Strong winds struck Tuscany on Saturday afternoon, and it started to gust violently when the race hit the fifth sector of gravel after around 80 kilometres of racing.
Halfway through the long sector at Lucignano d'Asso, the gravel track opened out and exposed itself to the wind that was blowing directly from the right. It caused chaos, with a huge amount of riders hitting the deck, and some of them blown fully off the road.
Alaphilippe unclipped his right foot as he sought balance, but an Alpecin-Fenix rider then crashed in front of him, and he was sent flying over his handlebars. Remarkably, he hit the ground and then almost bounced back up, and was blown through the air into the field on the left-hand side of the road.
"I don't know what happened at the fall. There was a lot of wind, which made it very dangerous. I think someone went down in front of me, making it impossible for me to avoid the crash. I've hurt my back," Alaphilippe explained at the finish in Siena.
"I don't think there was really much we could do against Pogacar. He was really in great shape."
There were similar scenes throughout the strung-out bunch, with riders being blown clean off the road. Michael Matthews (BikeExchange-Jayco) was also caught up and could be seen recuperating with several teammates surrounding him, but his team later reported that he had been forced to abandon.
The pile-up split the race to pieces. However, it did later reform to some extent.
Alaphilippe took a while to get going and was forced into a long chase. He initially found himself in a group of 10 but that soon swelled as he found support from Movistar, whose leader Alejandro Valverde was also brought down in the crash.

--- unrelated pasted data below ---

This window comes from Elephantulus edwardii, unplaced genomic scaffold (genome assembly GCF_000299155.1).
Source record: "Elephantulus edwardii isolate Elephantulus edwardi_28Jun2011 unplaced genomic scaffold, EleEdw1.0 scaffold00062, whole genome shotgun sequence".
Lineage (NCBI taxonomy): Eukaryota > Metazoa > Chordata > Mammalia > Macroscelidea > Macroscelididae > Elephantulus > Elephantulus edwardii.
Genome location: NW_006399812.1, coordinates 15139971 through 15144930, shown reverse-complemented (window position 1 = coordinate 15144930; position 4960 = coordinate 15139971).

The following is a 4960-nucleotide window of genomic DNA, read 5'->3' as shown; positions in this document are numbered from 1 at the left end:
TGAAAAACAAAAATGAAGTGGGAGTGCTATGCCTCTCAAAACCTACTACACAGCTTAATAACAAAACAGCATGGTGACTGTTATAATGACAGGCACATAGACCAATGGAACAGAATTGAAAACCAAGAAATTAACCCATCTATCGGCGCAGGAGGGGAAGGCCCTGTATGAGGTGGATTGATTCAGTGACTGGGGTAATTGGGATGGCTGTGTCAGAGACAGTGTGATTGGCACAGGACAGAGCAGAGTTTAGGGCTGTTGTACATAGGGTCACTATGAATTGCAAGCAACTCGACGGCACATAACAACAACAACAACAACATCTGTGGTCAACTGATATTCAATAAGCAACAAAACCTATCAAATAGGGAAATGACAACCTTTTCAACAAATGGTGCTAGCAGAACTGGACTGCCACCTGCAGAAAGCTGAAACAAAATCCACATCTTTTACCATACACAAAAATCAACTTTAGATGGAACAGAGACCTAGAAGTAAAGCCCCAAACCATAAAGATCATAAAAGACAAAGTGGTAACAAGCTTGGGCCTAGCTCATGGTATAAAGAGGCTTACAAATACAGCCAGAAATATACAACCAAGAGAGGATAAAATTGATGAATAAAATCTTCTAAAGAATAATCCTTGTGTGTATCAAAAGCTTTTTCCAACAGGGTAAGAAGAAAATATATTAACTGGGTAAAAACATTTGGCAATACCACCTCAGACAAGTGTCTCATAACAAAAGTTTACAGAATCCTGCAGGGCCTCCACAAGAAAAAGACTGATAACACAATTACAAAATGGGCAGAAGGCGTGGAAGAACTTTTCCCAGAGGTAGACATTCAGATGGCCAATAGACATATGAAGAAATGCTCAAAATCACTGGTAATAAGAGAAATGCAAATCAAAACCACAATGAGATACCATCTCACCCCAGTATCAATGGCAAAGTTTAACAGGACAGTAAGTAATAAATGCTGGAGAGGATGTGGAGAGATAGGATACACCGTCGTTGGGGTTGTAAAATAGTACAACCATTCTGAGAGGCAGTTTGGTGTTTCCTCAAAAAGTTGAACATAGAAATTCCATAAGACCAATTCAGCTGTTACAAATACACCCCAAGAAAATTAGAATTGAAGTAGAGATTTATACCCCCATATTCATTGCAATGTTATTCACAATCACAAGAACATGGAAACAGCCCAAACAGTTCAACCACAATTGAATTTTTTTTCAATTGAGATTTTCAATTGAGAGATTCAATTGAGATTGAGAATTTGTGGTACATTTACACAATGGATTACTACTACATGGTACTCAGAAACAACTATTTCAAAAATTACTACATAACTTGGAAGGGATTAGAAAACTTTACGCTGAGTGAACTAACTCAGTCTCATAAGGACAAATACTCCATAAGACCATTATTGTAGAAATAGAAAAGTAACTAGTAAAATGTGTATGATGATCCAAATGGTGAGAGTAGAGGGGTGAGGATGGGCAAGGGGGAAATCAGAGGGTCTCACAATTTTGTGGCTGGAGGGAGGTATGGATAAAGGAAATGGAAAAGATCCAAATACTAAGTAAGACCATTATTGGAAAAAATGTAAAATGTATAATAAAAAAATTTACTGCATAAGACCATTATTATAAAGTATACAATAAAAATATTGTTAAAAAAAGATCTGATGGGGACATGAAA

Tadej Pogačar (UAE Team Emirates) narrowly avoided the crash and briefly slipped clear in a small group that clipped off the front as the chaos was unfurling behind.
They were caught by a larger group to form a reduced bunch, while the Alaphilippe group eventually got back in with 75 kilometres to go after 25 kilometres of hard chasing. From there, Alaphilippe switched to a support role for teammate Kasper Asgreen, who went on to place third. The world champion said he'd hurt his back but managed to finish the race in 58th place.
As well as Matthews, the crash ended the race for several other riders. 2018 champion Tiesj Benoot (Jumbo-Visma) was among the high-profile abandons, while Bahrain Victorious lost Matej Mohorič, and Alpecin-Fenix lost last year’s sixth-place finisher Michael Gogl as well as Stefano Oldani and Gianni Vermeersch
Lotto Soudal lost Victor Campenaerts and Brent Van Moer, while Ineos Grenadiers reported the abandon of Salvatore Puccio after suffering "lacerations" in the crash.
This is insane. pic.twitter.com/3n4oM5c41EMarch 5, 2022
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Deputy Editor - Europe. Patrick is an NCTJ-trained journalist who has seven years’ experience covering professional cycling. He has a modern languages degree from Durham University and has been able to put it to some use in what is a multi-lingual sport, with a particular focus on French and Spanish-speaking riders. After joining Cyclingnews as a staff writer on the back of work experience, Patrick became Features Editor in 2018 and oversaw significant growth in the site’s long-form and in-depth output. Since 2021 he has been Deputy Editor - Europe, taking more responsibility for the site’s content as a whole, while still writing and - despite a pandemic-induced hiatus - travelling to races around the world. Away from cycling, Patrick spends most of his time playing or watching other forms of sport - football, tennis, trail running, darts, to name a few, but he draws the line at rugby.